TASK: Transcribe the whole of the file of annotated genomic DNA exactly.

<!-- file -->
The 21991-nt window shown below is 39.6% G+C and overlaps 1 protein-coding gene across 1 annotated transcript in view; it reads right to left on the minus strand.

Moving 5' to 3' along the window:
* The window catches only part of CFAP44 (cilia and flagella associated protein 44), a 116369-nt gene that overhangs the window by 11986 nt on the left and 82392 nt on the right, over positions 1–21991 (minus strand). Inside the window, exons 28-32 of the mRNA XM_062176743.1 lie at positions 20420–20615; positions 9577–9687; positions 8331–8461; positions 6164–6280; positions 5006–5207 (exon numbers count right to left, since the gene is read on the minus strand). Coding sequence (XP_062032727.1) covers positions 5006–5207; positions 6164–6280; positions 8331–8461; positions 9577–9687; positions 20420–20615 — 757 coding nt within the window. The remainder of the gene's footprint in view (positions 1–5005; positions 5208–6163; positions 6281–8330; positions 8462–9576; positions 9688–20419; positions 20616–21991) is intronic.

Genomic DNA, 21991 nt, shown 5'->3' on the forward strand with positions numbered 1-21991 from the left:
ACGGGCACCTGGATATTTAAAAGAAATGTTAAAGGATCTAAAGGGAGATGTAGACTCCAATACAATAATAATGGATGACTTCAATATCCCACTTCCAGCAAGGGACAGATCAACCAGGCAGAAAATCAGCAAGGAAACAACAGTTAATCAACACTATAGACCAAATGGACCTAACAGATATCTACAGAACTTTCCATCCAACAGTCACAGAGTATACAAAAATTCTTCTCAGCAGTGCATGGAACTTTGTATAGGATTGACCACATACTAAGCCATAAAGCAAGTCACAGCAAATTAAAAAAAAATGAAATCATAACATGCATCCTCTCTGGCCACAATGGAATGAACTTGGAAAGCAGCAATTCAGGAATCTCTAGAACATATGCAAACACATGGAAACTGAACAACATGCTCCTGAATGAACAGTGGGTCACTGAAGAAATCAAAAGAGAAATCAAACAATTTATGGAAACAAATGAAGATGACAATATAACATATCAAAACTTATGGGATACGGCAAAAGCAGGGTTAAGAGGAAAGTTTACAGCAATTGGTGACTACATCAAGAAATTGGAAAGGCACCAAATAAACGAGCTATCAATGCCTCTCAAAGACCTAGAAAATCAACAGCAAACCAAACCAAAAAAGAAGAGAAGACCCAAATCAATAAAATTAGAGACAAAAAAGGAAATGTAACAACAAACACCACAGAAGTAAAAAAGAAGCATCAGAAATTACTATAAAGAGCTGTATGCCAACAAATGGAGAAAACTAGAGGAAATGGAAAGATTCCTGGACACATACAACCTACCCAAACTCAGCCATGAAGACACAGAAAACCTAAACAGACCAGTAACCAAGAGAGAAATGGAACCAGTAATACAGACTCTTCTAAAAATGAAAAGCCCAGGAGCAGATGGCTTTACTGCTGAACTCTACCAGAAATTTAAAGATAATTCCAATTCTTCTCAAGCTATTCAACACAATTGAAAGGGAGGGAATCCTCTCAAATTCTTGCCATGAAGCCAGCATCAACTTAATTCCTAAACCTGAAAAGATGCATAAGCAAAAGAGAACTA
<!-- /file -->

The 21991-nt window shown below is 39.6% G+C and overlaps 1 protein-coding gene across 1 annotated transcript in view; it reads right to left on the minus strand.

Moving 5' to 3' along the window:
* The window catches only part of CFAP44 (cilia and flagella associated protein 44), a 116369-nt gene that overhangs the window by 11986 nt on the left and 82392 nt on the right, over positions 1–21991 (minus strand). Inside the window, exons 28-32 of the mRNA XM_062176743.1 lie at positions 20420–20615; positions 9577–9687; positions 8331–8461; positions 6164–6280; positions 5006–5207 (exon numbers count right to left, since the gene is read on the minus strand). Coding sequence (XP_062032727.1) covers positions 5006–5207; positions 6164–6280; positions 8331–8461; positions 9577–9687; positions 20420–20615 — 757 coding nt within the window. The remainder of the gene's footprint in view (positions 1–5005; positions 5208–6163; positions 6281–8330; positions 8462–9576; positions 9688–20419; positions 20616–21991) is intronic.

Genomic DNA, 21991 nt, shown 5'->3' on the forward strand with positions numbered 1-21991 from the left:
ACGGGCACCTGGATATTTAAAAGAAATGTTAAAGGATCTAAAGGGAGATGTAGACTCCAATACAATAATAATGGATGACTTCAATATCCCACTTCCAGCAAGGGACAGATCAACCAGGCAGAAAATCAGCAAGGAAACAACAGTTAATCAACACTATAGACCAAATGGACCTAACAGATATCTACAGAACTTTCCATCCAACAGTCACAGAGTATACAAAAATTCTTCTCAGCAGTGCATGGAACTTTGTATAGGATTGACCACATACTAAGCCATAAAGCAAGTCACAGCAAATTAAAAAAAAATGAAATCATAACATGCATCCTCTCTGGCCACAATGGAATGAACTTGGAAAGCAGCAATTCAGGAATCTCTAGAACATATGCAAACACATGGAAACTGAACAACATGCTCCTGAATGAACAGTGGGTCACTGAAGAAATCAAAAGAGAAATCAAACAATTTATGGAAACAAATGAAGATGACAATATAACATATCAAAACTTATGGGATACGGCAAAAGCAGGGTTAAGAGGAAAGTTTACAGCAATTGGTGACTACATCAAGAAATTGGAAAGGCACCAAATAAACGAGCTATCAATGCCTCTCAAAGACCTAGAAAATCAACAGCAAACCAAACCAAAAAAGAAGAGAAGACCCAAATCAATAAAATTAGAGACAAAAAAGGAAATGTAACAACAAACACCACAGAAGTAAAAAAGAAGCATCAGAAATTACTATAAAGAGCTGTATGCCAACAAATGGAGAAAACTAGAGGAAATGGAAAGATTCCTGGACACATACAACCTACCCAAACTCAGCCATGAAGACACAGAAAACCTAAACAGACCAGTAACCAAGAGAGAAATGGAACCAGTAATACAGACTCTTCTAAAAATGAAAAGCCCAGGAGCAGATGGCTTTACTGCTGAACTCTACCAGAAATTTAAAGATAATTCCAATTCTTCTCAAGCTATTCAACACAATTGAAAGGGAGGGAATCCTCTCAAATTCTTGCCATGAAGCCAGCATCAACTTAATTCCTAAACCTGAAAAGATGCATAAGCAAAAGAGAACTA